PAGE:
Kilnworks home »

The history of pottery and its cultural relevance

Pottery since the beginning of time

Since humans first walked the earth thousands of years ago, we have needed to transport, store and protect food and water. Through archaeology, we have unearthed remnants that have helped shape our understanding of human development. It is no surprise that among these historical relics we find pottery - jugs, vases, storage and carrying vessels - that are often cited as examples of our human advancement, evolution and sophistication.

Click on the thumbnail images to view a larger version:

History of Ceramics - Bronze age bowl circa 2500BC History of Ceramics - Bronze age amphora circa 1700BC History of Ceramics - British terracotta jug circa 1500BC History of Ceramics - Egyptian Ushabti figurine circa 1000BC History of Ceramics - Mesopotamian vase circa 700BC History of Ceramics - Roman amphora circa 600BC History of Ceramics - Greek column krater circa 400BC History of Ceramics - Celtic pottery bowl circa 400BC History of Ceramics - Islamic Mina'i bowl circa 1200AD History of Ceramics - Medieval Stoneware jugs circa 1400AD

Cultural sophistication

By using kilns to fashion utensils and figurines, we expanded our culture and social vocabulary. It was also this understanding of how 'firing' elements such as clay and sand; creating a stone-like substance, which laid down the foundations of Iron and Bronze age civilisation - forging base metals into objects such as jewellery further expanding our culture and trade sophistication.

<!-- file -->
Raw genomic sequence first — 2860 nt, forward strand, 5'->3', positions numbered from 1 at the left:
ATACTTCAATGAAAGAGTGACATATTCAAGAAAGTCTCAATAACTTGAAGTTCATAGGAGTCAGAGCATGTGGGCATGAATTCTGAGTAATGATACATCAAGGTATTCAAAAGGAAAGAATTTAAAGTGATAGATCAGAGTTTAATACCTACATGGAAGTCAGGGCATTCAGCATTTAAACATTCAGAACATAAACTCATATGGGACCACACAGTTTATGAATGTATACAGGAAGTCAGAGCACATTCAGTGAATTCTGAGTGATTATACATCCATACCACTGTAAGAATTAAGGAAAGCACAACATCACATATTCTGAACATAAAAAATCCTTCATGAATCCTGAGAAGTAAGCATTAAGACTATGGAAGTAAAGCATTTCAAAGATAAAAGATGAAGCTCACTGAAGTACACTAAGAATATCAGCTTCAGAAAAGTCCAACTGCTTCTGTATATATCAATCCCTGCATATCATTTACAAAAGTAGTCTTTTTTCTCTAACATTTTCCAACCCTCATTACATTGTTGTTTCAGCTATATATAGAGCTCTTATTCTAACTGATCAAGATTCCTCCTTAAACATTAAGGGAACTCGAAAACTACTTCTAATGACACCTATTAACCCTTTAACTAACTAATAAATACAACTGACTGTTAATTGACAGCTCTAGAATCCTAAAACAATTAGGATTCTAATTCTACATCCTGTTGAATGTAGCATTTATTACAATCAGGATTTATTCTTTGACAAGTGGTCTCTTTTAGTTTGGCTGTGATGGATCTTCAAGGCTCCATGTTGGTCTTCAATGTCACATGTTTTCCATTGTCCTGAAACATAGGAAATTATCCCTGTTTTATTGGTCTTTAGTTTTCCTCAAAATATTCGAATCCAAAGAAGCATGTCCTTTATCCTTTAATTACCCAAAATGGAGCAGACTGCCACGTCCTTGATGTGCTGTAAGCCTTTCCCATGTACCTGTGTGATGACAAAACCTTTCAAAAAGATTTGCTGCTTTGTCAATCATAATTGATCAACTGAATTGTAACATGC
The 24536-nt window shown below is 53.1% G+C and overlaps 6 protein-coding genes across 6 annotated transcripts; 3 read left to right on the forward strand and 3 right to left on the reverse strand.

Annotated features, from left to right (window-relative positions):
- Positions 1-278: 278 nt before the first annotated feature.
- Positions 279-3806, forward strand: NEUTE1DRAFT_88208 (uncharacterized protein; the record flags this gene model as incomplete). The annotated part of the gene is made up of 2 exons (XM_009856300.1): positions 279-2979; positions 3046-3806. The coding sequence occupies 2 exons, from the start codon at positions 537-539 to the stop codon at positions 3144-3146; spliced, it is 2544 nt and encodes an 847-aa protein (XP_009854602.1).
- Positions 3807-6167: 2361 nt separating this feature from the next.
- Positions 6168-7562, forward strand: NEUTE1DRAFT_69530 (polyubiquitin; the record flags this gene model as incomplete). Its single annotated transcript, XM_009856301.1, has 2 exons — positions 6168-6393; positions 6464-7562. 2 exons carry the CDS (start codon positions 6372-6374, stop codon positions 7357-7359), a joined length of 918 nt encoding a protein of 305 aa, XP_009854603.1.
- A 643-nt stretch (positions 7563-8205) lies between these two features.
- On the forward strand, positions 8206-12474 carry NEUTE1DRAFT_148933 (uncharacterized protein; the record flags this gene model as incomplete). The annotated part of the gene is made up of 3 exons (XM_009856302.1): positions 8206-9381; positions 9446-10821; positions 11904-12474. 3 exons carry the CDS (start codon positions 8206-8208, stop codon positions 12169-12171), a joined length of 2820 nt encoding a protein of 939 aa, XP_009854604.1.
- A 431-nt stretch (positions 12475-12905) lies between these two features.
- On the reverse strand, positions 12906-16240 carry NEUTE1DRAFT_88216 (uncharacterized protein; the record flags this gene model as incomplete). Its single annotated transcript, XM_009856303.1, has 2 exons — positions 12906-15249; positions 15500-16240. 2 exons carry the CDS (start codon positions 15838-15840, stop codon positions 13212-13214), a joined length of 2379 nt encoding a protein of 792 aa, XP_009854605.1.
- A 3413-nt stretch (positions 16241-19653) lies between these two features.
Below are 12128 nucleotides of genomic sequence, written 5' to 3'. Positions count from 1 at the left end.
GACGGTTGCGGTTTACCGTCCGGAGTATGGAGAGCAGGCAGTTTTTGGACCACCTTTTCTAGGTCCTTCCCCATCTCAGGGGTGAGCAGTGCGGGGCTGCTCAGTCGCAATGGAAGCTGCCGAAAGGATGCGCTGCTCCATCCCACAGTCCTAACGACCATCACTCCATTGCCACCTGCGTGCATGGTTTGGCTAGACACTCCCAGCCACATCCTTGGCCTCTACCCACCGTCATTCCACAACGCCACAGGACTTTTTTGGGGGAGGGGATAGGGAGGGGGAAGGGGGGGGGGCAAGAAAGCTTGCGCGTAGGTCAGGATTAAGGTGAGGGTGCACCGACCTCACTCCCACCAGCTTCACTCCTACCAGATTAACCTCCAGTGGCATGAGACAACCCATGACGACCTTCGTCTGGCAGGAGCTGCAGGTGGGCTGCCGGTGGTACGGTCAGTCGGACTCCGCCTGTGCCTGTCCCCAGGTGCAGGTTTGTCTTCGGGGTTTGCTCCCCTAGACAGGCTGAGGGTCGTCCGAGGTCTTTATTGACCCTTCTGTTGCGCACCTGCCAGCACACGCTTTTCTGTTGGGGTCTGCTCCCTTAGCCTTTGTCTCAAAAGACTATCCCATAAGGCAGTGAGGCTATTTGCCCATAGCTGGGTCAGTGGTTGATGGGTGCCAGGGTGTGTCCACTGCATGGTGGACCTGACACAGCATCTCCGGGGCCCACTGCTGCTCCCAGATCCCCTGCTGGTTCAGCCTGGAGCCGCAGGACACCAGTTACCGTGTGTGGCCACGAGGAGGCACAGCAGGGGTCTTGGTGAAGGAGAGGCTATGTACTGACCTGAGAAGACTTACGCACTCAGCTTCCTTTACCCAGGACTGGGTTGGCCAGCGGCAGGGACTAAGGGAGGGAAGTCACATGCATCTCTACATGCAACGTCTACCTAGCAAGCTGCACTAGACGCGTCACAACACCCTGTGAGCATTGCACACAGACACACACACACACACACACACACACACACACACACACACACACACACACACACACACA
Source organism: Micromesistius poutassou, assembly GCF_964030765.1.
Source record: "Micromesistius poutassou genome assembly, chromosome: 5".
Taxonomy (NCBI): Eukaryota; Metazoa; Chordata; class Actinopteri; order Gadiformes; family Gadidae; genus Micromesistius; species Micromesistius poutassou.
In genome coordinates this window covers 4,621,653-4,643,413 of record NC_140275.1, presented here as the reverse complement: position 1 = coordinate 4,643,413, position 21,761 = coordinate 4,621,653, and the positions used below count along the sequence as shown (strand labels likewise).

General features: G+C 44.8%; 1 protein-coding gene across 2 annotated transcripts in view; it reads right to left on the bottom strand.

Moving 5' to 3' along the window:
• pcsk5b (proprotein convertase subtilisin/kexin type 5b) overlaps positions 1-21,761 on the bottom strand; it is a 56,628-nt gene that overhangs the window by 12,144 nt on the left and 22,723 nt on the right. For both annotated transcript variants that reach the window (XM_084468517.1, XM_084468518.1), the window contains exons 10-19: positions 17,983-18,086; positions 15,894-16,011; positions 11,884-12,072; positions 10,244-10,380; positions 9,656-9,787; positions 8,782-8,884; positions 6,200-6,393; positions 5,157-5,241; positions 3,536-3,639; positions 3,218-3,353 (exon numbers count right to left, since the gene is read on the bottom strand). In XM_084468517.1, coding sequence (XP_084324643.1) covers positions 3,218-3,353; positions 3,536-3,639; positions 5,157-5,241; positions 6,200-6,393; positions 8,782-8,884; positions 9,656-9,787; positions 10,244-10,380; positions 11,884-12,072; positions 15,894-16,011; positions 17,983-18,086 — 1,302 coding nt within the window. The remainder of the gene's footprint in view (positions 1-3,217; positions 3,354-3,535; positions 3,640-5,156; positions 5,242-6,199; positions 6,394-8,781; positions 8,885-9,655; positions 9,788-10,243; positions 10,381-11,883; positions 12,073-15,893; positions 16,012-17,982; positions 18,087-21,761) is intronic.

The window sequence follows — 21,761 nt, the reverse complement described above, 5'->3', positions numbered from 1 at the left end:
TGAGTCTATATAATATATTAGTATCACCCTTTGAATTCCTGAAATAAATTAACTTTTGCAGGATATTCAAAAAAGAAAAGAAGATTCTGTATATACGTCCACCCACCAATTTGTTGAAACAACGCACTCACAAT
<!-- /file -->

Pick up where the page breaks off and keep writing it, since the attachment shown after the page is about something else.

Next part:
A world without ceramics?

The kiln has always been a powerful force in human evolution

This continues to the modern world. Can you begin to imagine a world without pottery? Plates, serving dishes, jugs, vases, even butter dishes and toast racks - regardless of the material from which they are manufactured - owe a certain respect to the kiln.

What this means for kilnworks

It is these ritual and social aspects of dining and socialising, which has lead ultimately to the creation of Although I naturally take inspiration from a wider spectrum than the men and women who produced the earliest handmade pottery and ceramics, many of the same requirements are important to me - usability, suitability, functionality, choice of material and finish. I continually assess my work by these merits.